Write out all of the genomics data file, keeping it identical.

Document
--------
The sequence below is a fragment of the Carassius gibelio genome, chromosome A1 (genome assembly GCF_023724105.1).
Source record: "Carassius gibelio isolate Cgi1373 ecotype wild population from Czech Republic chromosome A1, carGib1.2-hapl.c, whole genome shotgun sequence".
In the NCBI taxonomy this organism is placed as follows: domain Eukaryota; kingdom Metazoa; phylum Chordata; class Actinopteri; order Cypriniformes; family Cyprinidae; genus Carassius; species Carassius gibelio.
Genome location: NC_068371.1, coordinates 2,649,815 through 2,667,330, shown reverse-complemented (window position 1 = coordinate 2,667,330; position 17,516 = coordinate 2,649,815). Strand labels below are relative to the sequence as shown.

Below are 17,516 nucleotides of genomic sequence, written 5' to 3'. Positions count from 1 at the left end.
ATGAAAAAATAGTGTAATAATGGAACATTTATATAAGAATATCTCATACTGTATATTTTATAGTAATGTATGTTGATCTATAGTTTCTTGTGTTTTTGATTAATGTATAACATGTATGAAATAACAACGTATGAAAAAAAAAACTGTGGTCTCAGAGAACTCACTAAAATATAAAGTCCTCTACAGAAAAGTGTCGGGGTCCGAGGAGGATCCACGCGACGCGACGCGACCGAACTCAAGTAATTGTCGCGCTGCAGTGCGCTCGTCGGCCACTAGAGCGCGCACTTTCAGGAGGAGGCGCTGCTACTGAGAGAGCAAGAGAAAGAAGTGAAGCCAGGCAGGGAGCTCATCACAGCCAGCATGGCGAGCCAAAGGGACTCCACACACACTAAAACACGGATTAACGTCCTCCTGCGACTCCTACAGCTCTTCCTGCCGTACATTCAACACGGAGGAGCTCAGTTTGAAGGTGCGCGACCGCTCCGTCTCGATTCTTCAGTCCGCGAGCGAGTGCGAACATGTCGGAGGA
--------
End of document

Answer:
The sequence below is a fragment of the Carassius gibelio genome, chromosome A1 (genome assembly GCF_023724105.1).
Source record: "Carassius gibelio isolate Cgi1373 ecotype wild population from Czech Republic chromosome A1, carGib1.2-hapl.c, whole genome shotgun sequence".
In the NCBI taxonomy this organism is placed as follows: domain Eukaryota; kingdom Metazoa; phylum Chordata; class Actinopteri; order Cypriniformes; family Cyprinidae; genus Carassius; species Carassius gibelio.
Genome location: NC_068371.1, coordinates 2,649,815 through 2,667,330, shown reverse-complemented (window position 1 = coordinate 2,667,330; position 17,516 = coordinate 2,649,815). Strand labels below are relative to the sequence as shown.

Below are 17,516 nucleotides of genomic sequence, written 5' to 3'. Positions count from 1 at the left end.
ATGAAAAAATAGTGTAATAATGGAACATTTATATAAGAATATCTCATACTGTATATTTTATAGTAATGTATGTTGATCTATAGTTTCTTGTGTTTTTGATTAATGTATAACATGTATGAAATAACAACGTATGAAAAAAAAAACTGTGGTCTCAGAGAACTCACTAAAATATAAAGTCCTCTACAGAAAAGTGTCGGGGTCCGAGGAGGATCCACGCGACGCGACGCGACCGAACTCAAGTAATTGTCGCGCTGCAGTGCGCTCGTCGGCCACTAGAGCGCGCACTTTCAGGAGGAGGCGCTGCTACTGAGAGAGCAAGAGAAAGAAGTGAAGCCAGGCAGGGAGCTCATCACAGCCAGCATGGCGAGCCAAAGGGACTCCACACACACTAAAACACGGATTAACGTCCTCCTGCGACTCCTACAGCTCTTCCTGCCGTACATTCAACACGGAGGAGCTCAGTTTGAAGGTGCGCGACCGCTCCGTCTCGATTCTTCAGTCCGCGAGCGAGTGCGAACATGTCGGAGGA